To be a living sacrifice will involve all of myself. My will and my emotions, my health and vitality, my thinking and activities all are to be available to God, to be employed as He chooses, to reveal Himself to others. Should He see that someone would be helped to know Him through my being ill, I accept ill health and weakness. I have no right to demand what we call good health . . . All rights are His -- to direct my living so that He can most clearly reveal Himself through me. God has the right, then, to choose my job, and where I work, to choose my companions, and my friends . . .

To be a living sacrifice will involve all my love . . . I relinquish the right to choose whom I will love and how, giving the Lord the right to choose for me . . . Whether I have a life partner or not is wholly His to decide, and I accept gladly His best will for my life. I must bring all the areas of my affections to the Lord for His control, for here, above all else, I need to sacrifice my right to choose for myself . . .

I need to be so utterly God's that He can use me or hide me, as He chooses, as an arrow in His hand or in His quiver. I will ask no questions: I relinquish all rights to Him who desires my supreme good. He knows best.

Wednesday, March 31, 2010

Never-Failing Enjoyment Is Only Found In God

Commenting on the book of Hosea, Vos wrote:
Jehovah strengthened Israel's arms and taught her to walk [7.15]; although the Giver of all nature-blessings, of corn, wine, oil, silver, gold, wool, flax, Jehovah is distinguished from the Baals, in that He has something more and finer to given than these: loving-kindness, mercy and faithfulness [2.19]; in reality He gives, in and through all these things, Himself after a sacramental fashion [2.23]; He is personally present in all His favours, and in them surrenders Himself to His people for never-failing enjoyment.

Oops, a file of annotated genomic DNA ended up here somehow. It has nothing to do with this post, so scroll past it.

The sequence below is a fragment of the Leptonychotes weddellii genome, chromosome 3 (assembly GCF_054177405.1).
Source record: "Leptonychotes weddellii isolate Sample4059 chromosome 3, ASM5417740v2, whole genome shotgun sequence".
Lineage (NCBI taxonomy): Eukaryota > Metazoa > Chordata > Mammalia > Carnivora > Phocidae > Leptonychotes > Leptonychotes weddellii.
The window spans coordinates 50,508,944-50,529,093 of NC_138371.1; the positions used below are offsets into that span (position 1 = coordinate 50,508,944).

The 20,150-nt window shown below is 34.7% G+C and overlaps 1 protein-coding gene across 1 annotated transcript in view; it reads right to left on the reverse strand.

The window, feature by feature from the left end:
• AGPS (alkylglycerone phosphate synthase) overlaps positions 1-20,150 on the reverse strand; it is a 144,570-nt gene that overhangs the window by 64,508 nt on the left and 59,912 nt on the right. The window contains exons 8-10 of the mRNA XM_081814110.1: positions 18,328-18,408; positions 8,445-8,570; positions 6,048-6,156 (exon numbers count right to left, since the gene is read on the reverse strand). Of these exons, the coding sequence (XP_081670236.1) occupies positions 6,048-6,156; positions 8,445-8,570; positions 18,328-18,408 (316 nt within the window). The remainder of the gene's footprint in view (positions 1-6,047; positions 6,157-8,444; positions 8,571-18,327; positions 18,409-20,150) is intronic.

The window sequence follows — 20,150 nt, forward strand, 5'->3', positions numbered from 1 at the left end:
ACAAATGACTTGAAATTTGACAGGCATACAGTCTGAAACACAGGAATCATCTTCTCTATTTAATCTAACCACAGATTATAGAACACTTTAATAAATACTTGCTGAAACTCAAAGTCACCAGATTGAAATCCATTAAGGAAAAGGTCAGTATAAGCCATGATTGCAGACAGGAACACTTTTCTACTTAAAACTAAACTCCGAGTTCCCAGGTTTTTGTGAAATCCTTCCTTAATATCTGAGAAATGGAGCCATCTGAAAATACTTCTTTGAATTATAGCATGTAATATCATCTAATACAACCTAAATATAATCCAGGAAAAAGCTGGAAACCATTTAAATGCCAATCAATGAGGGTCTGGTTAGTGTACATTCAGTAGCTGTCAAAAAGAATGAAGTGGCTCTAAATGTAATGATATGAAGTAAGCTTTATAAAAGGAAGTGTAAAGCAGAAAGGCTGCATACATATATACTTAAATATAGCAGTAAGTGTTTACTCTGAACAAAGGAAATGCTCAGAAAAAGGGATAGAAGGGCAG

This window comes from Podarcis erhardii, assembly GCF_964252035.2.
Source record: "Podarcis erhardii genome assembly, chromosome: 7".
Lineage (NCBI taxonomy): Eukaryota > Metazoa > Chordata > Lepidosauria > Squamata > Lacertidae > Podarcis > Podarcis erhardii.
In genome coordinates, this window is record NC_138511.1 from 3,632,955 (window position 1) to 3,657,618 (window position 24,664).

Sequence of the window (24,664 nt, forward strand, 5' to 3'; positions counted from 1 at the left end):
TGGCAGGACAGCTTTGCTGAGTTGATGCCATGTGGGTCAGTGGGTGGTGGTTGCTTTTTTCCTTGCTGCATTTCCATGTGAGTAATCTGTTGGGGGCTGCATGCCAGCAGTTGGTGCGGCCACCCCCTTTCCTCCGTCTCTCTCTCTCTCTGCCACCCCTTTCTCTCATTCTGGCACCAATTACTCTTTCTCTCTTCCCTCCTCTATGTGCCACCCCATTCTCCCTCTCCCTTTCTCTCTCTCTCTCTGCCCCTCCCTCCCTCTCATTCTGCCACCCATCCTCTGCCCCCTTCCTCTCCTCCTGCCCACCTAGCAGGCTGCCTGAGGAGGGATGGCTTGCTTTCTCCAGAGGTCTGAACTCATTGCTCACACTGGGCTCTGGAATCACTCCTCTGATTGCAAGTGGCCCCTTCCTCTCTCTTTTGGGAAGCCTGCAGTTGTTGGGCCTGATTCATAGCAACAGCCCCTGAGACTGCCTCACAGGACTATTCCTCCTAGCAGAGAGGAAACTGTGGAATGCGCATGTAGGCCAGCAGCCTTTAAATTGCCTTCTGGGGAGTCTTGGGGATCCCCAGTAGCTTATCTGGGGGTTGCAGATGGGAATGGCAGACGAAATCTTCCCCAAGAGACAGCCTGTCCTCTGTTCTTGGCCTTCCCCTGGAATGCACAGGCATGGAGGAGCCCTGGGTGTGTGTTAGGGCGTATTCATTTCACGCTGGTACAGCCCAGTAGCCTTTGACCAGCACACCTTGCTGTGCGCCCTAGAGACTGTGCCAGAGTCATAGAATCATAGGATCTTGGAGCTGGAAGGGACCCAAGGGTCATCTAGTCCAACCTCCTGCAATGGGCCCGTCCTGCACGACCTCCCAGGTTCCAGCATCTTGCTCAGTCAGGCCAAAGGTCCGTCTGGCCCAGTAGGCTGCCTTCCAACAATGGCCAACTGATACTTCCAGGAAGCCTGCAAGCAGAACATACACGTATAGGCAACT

Geerhardus Vos, Biblical Theology, Old And New Testaments (Carlisle: Banner Of Truth, 2007), 261.

Friday, March 26, 2010

John Calvin On Desiring God

Calvin comments on these words in Psalm 73:25: Whom have I in heaven but Thee?
David declares that he desires nothing, either in heaven or in earth, except God alone, and that without God, all other objects which usually draw the hearts of men towards them were unattractive to him. And, undoubtedly, God then obtains from us the glory to which He is entitled, when, instead of being carried first to one object, and then to another, we hold exclusively by Him, being satisfied with Him alone. If we give the smallest portion of our affections to the creatures we in so far defraud God of the honour which belongs to Him. And yet nothing has been more common in all ages than this sacrilege, and it prevails too much at the present day. How small is the number of those who keep their affections fixed on God alone!

From John Calvin, Commentary On The Book Of Psalms, Vol. 3 (Grand Rapids: Eerdmans, 1949), 154.

Tuesday, March 23, 2010

Jesus, Joy Of Man's Desiring

I never knew the song many people play at weddings is about Christ! He is the joy of man's desiring. Every joy in all of man's desiring points to the greatest Joy and the Giver of both all joys and all joy producing gifts: Christ!

Jesus, joy of man's desiring,
Holy Wisdom, Love most bright;
Drawn by Thee, our souls aspiring
Soar to uncreated light.

Word of God, our flesh that fashioned,
With the fire of life impassioned,
Striving still to truth unknown,
Soaring, dying round Thy throne.

Through the way where hope is guiding,
Hark, what peaceful music rings;
Where the flock, in Thee confiding,
Drink of joy from deathless springs.

Theirs is beauty's fairest pleasure;
Theirs is wisdom's holiest treasure.
Thou dost ever lead Thine own
In the love of joys unknown.

Thursday, March 18, 2010

Jesus: Matchless Treasure And Everlasting Friend

I was very encouraged by a sermon by Tullian Tchividjian. The sermon was a part of a series called: "Jesus Plus Nothing Equals Everything." That's a good reminder! In this particular sermon, he ended with the following story about a 5th century believer named John Chrysostom:
When he was threatened with banishment by the Roman Emperor because of his faith, John Chrysostom replied: "Thou canst not banish me, for this world is my Father’s house." "But I will slay thee," said the Emperor. "Nay, thou canst not," said the noble champion of the faith, "for my life is hid with Christ in God." To this the Emperor replied, "I will take away thy treasures." "Nay thou canst not, for my treasure is in heaven and my heart is there." Finally the Emperor said, "But I will drive thee away from man and thou shalt have no friend left." "Nay thou canst not, for I have a friend in heaven from whom thou canst not separate me! I defy thee; for there is nothing that thou canst do to hurt me!"